After months, maybe years of hearing “You should write a book!” you’ve finally sat down at your computer to release your wisdom and wit for the masses. And it hits you. Panic. Never has a blank page looked so large or so… blank. Sure you have an outline and key points, but how do you turn that into the life-changing, bestselling manuscript you thought for sure you were capable of?
Never fear, dear writers. We have all been there. There are few harder components of writing than the beginning, so we are here to help!
3 Ways to Get Started on Your Rough Draft
1. Embrace the ugliness
It’s going to be ugly. Accept it. No one will be impressed. Embrace it. If you can begin with this mindset about your rough draft, you’re on the road to success!
Dan J. Fiore, winner of the 82nd Annual Writer’s Digest Writing Competition states,
Know what one of the most frustrating things about first drafts are? They’re always terrible…
Instead of letting this discourage you, flip it around and use it to your advantage. Remind yourself over and over again as you’re writing that you give yourself permission to write terribly. Tell that little voice in your head that keeps saying to you, This is awful, that it’s okay. Name an author, any author. Go ahead. Guess what? His or her first drafts [are terrible too.] Keep reminding yourself of that.
By embracing the ugliness of the rough draft, you can simply pour out your ideas onto the page without concern for their readability. Are you missing the perfect anecdote? Skip over it. Are you still waiting for just the right voice for your character? You can fix that later. Are you realizing that a certain portion needs further research? Set aside some time to do that soon.
Ann Handley, author of Everybody Writes, suggests,
Ban self-slandering remarks. Don’t beat yourself up by saying things like I’m a crappy writer or this is awful. [The first draft] is the content equivalent of staying home alone in your jammies all day and eating peanut butter straight from the jar. Revel in it. There’s no one around to judge.
2. Be willing to take a step back
Often it isn’t the writing that is so hard about the rough draft, but instead the thinking. If you’ve been stuck on that first page for a while, perhaps you need to spend more time thinking about the message.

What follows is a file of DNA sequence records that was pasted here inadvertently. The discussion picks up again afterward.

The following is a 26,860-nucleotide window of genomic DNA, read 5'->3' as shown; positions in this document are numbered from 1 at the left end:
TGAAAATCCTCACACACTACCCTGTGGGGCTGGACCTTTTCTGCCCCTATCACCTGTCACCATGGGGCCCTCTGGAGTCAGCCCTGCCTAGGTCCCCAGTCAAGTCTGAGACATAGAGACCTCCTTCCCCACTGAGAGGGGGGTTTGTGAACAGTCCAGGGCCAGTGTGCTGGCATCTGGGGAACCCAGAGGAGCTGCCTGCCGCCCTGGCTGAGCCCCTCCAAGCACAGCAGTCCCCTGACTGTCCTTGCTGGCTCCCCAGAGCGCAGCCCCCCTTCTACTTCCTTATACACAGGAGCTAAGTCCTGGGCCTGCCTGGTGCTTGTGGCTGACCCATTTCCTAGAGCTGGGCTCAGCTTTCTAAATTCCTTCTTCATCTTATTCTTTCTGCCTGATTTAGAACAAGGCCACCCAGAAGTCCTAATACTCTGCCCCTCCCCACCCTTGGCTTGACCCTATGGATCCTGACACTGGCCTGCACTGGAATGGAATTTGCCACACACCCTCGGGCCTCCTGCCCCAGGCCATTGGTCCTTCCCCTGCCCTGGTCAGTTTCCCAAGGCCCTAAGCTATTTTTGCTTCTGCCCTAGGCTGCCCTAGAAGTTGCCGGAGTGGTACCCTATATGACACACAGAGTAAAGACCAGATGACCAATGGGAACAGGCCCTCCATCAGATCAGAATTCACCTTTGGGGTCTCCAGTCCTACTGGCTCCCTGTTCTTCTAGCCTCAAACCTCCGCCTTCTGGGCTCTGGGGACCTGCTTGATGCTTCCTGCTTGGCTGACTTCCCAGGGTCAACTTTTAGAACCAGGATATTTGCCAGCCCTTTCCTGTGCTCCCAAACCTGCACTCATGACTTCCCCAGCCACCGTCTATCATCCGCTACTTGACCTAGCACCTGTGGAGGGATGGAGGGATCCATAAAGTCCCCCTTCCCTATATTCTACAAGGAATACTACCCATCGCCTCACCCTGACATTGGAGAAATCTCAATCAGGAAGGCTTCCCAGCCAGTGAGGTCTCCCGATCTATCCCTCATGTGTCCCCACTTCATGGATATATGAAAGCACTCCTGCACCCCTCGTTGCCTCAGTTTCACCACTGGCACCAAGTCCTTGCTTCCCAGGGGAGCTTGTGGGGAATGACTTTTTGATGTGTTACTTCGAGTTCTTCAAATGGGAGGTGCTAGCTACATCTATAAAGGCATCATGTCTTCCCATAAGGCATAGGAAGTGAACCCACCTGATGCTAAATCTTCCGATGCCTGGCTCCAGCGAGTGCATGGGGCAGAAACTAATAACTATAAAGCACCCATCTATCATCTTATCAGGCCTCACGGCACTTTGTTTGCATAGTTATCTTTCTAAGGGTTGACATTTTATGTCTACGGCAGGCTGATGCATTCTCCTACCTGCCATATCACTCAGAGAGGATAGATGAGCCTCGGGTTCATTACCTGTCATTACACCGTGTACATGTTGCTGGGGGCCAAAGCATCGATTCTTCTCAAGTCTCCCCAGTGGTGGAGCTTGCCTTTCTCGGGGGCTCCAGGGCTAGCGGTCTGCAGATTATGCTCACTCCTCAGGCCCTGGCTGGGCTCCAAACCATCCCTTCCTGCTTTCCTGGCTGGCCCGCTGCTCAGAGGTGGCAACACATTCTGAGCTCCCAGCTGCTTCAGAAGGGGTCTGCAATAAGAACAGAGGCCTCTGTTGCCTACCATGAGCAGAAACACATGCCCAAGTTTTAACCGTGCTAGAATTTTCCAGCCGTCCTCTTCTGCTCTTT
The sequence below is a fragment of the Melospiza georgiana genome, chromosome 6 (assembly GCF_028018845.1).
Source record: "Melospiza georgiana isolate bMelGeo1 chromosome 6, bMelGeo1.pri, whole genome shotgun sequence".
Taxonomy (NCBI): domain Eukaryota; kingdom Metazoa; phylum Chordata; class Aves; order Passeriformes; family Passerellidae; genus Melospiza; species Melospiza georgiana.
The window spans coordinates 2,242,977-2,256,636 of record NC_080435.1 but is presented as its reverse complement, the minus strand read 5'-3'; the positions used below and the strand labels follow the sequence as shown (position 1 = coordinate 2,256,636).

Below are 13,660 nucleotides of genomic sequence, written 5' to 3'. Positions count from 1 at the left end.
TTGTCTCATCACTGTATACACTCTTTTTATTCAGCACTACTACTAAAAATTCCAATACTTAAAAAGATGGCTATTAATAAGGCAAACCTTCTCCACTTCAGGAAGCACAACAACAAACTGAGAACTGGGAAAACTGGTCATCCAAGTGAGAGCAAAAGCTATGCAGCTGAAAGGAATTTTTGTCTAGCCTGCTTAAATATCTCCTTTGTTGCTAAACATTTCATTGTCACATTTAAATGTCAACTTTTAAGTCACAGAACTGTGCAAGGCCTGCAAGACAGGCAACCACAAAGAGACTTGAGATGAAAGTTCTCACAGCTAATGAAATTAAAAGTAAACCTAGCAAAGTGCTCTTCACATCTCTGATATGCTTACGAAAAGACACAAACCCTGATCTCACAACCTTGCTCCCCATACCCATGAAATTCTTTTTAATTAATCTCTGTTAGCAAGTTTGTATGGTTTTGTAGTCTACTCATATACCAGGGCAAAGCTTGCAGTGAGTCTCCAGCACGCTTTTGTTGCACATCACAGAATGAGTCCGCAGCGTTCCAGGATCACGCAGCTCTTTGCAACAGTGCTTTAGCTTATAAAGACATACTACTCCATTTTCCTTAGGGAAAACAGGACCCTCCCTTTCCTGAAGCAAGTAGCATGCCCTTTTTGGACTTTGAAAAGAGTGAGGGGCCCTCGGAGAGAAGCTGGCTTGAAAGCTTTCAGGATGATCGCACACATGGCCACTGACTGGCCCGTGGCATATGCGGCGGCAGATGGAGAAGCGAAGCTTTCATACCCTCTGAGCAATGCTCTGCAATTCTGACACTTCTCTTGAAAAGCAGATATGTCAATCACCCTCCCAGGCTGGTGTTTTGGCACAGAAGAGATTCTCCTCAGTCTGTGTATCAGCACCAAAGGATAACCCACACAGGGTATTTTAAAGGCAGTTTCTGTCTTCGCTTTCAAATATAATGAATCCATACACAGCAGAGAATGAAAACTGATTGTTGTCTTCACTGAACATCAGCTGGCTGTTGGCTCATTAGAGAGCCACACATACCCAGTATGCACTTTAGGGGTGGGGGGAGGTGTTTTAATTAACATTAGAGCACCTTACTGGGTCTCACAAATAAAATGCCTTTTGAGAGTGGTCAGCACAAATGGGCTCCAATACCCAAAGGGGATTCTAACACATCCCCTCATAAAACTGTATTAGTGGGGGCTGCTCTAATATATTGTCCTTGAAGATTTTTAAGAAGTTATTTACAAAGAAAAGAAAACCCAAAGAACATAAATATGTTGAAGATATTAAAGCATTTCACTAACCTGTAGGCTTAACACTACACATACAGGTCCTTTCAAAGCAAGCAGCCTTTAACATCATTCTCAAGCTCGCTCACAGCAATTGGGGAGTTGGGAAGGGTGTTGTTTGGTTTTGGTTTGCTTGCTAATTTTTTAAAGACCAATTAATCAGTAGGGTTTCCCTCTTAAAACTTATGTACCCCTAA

Have you really honed in on the key points? Do you have a great deal of clarity on what you want the reader to walk away with? If you are muddled here, you will really struggle to get those first words on paper.
Doug Kessler, a successful content writer, is quoted as saying,
If I’m really struggling, it’s usually not about the writing – it’s about the thinking: I just don’t really have the story down yet. So more research or groping with the outline can unstick me.
3. The best outline is one you don’t always obey
We believe in outlines. We do! But we also know that often the best parts of a story emerge as we are writing it. So begin with an outline, perhaps using one of these methods:
- The traditional format we all learned in school
- A simple list of ideas
- Key point headers with sub-points underneath
- Mind mapping
- Or one of these methods
However, once you begin writing, don’t let the outline boss you around too much. Or, as Dan Fiore thinks of it, the outline shouldn’t be a GPS barking at you when you deviate off course. He states,
If a character wants to go in a direction you hadn’t anticipated, by all means go check it out. See where that scary road leads. It might lead to a better story. It might lead to fixing a problem you had earlier (or will run into later) in the story. Or it could be a dead end. But guess what, dead ends are okay. Dead ends make you a better writer. Just go back the way you came and find a new route.
By embracing the ugliness, giving more thought to your main point and utilizing an outline, the daunting task of writing your rough draft can easily be accomplished!
Once you have that ugly rough draft finished, the fun begins! Be on the lookout for our next post, Is this really what you meant to say? where we discuss voice, tone and how to craft your words into your message.